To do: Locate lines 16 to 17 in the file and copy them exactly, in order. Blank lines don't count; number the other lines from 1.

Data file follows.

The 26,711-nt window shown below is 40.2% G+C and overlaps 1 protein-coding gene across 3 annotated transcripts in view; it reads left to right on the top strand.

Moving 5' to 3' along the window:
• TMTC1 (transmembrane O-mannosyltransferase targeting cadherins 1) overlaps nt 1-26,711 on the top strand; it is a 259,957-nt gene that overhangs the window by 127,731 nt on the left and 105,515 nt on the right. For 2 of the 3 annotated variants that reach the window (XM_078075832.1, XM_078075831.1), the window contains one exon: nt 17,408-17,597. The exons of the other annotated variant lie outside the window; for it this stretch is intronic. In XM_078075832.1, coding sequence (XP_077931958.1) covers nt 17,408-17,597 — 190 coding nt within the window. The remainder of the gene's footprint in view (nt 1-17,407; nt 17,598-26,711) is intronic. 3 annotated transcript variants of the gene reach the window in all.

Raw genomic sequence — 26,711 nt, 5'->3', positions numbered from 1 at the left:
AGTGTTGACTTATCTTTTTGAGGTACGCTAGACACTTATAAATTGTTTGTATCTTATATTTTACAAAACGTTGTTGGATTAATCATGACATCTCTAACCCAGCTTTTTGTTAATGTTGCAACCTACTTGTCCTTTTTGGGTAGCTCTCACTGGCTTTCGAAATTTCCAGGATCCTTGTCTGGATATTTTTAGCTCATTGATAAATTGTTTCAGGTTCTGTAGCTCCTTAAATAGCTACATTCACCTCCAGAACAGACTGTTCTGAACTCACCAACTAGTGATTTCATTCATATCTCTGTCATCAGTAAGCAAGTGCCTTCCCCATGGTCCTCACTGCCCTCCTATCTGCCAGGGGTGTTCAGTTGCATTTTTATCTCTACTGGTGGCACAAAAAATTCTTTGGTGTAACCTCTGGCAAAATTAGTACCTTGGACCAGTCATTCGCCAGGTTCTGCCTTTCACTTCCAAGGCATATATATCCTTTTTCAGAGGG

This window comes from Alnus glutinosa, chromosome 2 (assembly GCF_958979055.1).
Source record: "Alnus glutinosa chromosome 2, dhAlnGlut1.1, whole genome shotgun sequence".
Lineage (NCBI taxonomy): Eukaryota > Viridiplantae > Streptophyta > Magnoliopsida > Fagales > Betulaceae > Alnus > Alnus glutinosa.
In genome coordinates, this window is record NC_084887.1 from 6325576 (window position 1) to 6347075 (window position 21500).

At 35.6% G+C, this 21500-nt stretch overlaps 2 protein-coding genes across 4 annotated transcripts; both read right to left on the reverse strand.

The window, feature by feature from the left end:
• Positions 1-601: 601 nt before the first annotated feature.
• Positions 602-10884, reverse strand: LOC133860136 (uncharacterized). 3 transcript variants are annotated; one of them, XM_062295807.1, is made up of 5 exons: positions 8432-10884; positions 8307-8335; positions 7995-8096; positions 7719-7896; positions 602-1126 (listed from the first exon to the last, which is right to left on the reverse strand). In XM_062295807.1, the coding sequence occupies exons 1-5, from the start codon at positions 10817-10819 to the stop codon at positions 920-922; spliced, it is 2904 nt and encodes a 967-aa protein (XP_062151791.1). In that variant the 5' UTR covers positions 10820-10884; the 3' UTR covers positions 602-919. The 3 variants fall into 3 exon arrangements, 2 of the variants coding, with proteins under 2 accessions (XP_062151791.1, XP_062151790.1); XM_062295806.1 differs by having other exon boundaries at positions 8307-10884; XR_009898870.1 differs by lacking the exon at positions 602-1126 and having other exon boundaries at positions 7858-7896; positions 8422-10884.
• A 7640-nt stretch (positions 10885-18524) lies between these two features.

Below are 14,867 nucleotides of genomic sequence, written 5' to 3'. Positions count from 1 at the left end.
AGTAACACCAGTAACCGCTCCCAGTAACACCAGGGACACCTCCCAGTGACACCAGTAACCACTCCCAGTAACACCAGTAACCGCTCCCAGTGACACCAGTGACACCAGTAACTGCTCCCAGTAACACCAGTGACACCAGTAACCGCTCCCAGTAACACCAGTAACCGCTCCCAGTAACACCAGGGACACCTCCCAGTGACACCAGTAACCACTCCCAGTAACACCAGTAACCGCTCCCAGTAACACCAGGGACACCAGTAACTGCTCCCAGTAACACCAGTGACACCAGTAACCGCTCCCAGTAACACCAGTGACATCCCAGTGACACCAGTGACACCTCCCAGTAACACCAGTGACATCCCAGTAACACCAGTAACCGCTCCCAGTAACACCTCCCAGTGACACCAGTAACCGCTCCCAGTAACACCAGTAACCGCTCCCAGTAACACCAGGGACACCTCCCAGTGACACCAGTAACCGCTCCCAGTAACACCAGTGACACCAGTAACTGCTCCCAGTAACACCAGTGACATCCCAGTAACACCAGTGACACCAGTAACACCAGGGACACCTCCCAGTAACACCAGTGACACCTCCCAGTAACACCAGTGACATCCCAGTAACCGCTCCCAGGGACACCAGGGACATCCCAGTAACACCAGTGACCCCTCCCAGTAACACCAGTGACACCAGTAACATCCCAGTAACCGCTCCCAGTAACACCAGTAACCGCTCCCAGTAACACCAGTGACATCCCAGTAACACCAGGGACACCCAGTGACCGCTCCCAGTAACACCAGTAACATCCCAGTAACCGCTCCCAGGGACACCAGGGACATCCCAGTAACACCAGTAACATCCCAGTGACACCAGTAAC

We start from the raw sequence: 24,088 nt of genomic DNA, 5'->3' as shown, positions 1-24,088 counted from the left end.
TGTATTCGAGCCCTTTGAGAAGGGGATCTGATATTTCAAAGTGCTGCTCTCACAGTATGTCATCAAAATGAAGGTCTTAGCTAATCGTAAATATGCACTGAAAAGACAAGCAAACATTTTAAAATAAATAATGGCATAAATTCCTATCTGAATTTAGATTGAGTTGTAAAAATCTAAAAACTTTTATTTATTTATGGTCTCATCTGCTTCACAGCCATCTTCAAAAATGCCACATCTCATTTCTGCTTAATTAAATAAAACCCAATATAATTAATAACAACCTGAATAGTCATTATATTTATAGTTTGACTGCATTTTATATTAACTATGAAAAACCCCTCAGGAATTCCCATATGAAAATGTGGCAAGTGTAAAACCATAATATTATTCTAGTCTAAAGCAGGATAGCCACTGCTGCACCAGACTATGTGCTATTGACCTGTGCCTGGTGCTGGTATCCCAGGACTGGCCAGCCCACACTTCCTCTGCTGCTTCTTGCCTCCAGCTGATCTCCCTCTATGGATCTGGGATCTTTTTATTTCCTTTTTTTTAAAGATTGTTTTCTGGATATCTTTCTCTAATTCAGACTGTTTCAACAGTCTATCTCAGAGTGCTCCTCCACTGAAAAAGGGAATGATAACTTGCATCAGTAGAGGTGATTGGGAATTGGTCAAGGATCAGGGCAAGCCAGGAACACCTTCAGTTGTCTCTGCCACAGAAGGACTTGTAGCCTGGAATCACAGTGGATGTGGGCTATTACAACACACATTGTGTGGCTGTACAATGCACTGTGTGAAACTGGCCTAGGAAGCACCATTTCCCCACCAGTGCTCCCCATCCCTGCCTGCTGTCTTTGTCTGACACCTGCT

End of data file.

AGTAACACCAGTAACCGCTCCCAGTAACACCAGGGACACCTCCCAGTGACACCAGTAACCACTCCCAGTAACACCAGTAACCGCTCCCAGTGACACCAGTGACACCAGTAACTGCTCCCAGTAACACCAGTGACACCAGTAACCGCTCCCAGTAACACCAGTAACCGCTCCCAGTAACACCAGGGACACCTCCCAGTGACACCAGTAACCACTCCCAGTAACACCAGTAACCGCTCCCAGTAACACCAGGGACACCAGTAACTGCTCCCAGTAACACCAGTGACACCAGTAACCGCTCCCAGTAACACCAGTGACATCCCAGTGACACCAGTGACACCTCCCAGTAACACCAGTGACATCCCAGTAACACCAGTAACCGCTCCCAGTAACACCTCCCAGTGACACCAGTAACCGCTCCCAGTAACACCAGTAACCGCTCCCAGTAACACCAGGGACACCTCCCAGTGACACCAGTAACCGCTCCCAGTAACACCAGTGACACCAGTAACTGCTCCCAGTAACACCAGTGACATCCCAGTAACACCAGTGACACCAGTAACACCAGGGACACCTCCCAGTAACACCAGTGACACCTCCCAGTAACACCAGTGACATCCCAGTAACCGCTCCCAGGGACACCAGGGACATCCCAGTAACACCAGTGACCCCTCCCAGTAACACCAGTGACACCAGTAACATCCCAGTAACCGCTCCCAGTAACACCAGTAACCGCTCCCAGTAACACCAGTGACATCCCAGTAACACCAGGGACACCCAGTGACCGCTCCCAGTAACACCAGTAACATCCCAGTAACCGCTCCCAGGGACACCAGGGACATCCCAGTAACACCAGTAACATCCCAGTGACACCAGTAAC

We start from the raw sequence: 24,088 nt of genomic DNA, 5'->3' as shown, positions 1-24,088 counted from the left end.